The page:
Gastroenterology & Hepatology

November 2018 - Volume 14, Issue 11

Use of Obeticholic Acid in Patients With Primary Biliary Cholangitis

Robert S. Brown Jr, MD, MPH

Gladys and Roland Harriman Professor of Medicine
Clinical Chief, Division of Gastroenterology & Hepatology
Weill Cornell Medicine
New York, New York


G&H  Why was there a need for a treatment option in addition to ursodeoxycholic acid for patients with primary biliary cholangitis?

RB  Many primary biliary cholangitis (PBC) patients who have been on ursodeoxycholic acid (UDCA) for months to even years have an inadequate response (defined as lack of normalization of alkaline phosphatase [ALP]). Large longitudinal studies have shown that such a response is associated with greater degrees of histologic progression. In the Global PBC Study, approximately 40% of patients had an elevated risk of disease progression owing to insufficient response of their ALP to UDCA therapy. PBC patients should thus be monitored for their response to treatment every 3 to 6 months. Bilirubin is also an important predictor of survival. Once bilirubin is over 3 mg/dL, it is very difficult for disease to improve with treatment other than liver transplantation. Thus, if patients have a poor response to UDCA, the need for liver transplantation and the likelihood of disease progression increase. It stands to reason that if another agent would lower ALP when added to PBC treatment, outcomes would likely improve.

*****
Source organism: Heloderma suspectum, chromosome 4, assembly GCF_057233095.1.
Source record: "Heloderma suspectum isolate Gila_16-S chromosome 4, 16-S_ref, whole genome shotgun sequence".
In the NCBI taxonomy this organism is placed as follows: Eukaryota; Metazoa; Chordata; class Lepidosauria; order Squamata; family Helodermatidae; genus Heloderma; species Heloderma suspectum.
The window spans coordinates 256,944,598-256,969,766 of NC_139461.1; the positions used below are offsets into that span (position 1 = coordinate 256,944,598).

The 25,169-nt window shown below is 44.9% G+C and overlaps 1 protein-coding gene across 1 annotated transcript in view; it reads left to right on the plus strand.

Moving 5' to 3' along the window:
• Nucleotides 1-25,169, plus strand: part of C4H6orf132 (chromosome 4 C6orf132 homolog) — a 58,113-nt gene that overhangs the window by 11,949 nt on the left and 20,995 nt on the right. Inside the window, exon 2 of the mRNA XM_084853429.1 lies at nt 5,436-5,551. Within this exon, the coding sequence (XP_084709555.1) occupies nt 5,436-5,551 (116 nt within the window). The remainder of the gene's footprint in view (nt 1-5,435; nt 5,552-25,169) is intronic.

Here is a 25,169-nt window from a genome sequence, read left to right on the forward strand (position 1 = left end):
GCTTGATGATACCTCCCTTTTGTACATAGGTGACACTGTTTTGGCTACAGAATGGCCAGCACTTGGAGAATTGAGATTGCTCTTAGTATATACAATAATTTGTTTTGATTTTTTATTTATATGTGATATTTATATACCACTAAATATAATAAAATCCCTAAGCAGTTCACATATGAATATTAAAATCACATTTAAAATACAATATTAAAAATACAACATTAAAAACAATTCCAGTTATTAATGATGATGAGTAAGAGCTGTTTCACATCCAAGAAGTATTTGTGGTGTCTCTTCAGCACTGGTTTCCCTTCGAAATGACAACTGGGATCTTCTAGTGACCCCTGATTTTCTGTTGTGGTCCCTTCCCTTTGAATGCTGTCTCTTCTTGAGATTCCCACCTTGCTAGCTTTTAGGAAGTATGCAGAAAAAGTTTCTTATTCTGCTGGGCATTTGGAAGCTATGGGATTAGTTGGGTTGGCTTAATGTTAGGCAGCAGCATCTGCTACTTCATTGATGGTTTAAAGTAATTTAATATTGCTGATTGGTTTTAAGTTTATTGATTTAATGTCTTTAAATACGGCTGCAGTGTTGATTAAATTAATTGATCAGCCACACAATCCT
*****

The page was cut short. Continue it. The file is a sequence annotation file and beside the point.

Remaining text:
G&H  What is obeticholic acid?

RB  Obeticholic acid (Ocaliva, Intercept Pharmaceuticals) recently received accelerated approval by the US Food and Drug Administration (FDA) for the treatment of PBC in combination with UDCA in adult patients who have an inadequate response to UDCA, or as monotherapy in adult patients who are intolerant of UDCA. This approval was not based on histology but on improvement in ALP because the FDA recognized that a study to demonstrate histologic improvement would take a long time and there was an unmet medical need for therapy for the aforementioned 40% of UDCA nonresponders. 

G&H  What is the mechanism of action of obeticholic acid?

RB  UDCA and obeticholic acid are both synthetic bile acids, and have complementary mechanisms of action. Obeticholic acid is a farnesoid X receptor (FXR) agonist that is active in a wide variety of pathways. It decreases bile acid synthesis, resulting in less buildup of toxic bile acids and less cholestatic damage. At the same time, it also increases bile acid secretion. Both obeticholic acid and UDCA have choleretic effects, causing more bile acid flow, less buildup of toxic bile acids in the liver parenchyma, as well as less inflammation and direct cell damage. In addition, because FXR regulates both inflammation and fibrosis, obeticholic acid has both anti-inflammatory and antifibrotic properties. UDCA is a more hydrophilic, less-toxic bile acid that replaces the bile acid pool, leading to less indirect damage, and obeticholic acid increases bile acid secretion. Used together, these agents improve liver test results more than UDCA alone in patients who are failing UDCA.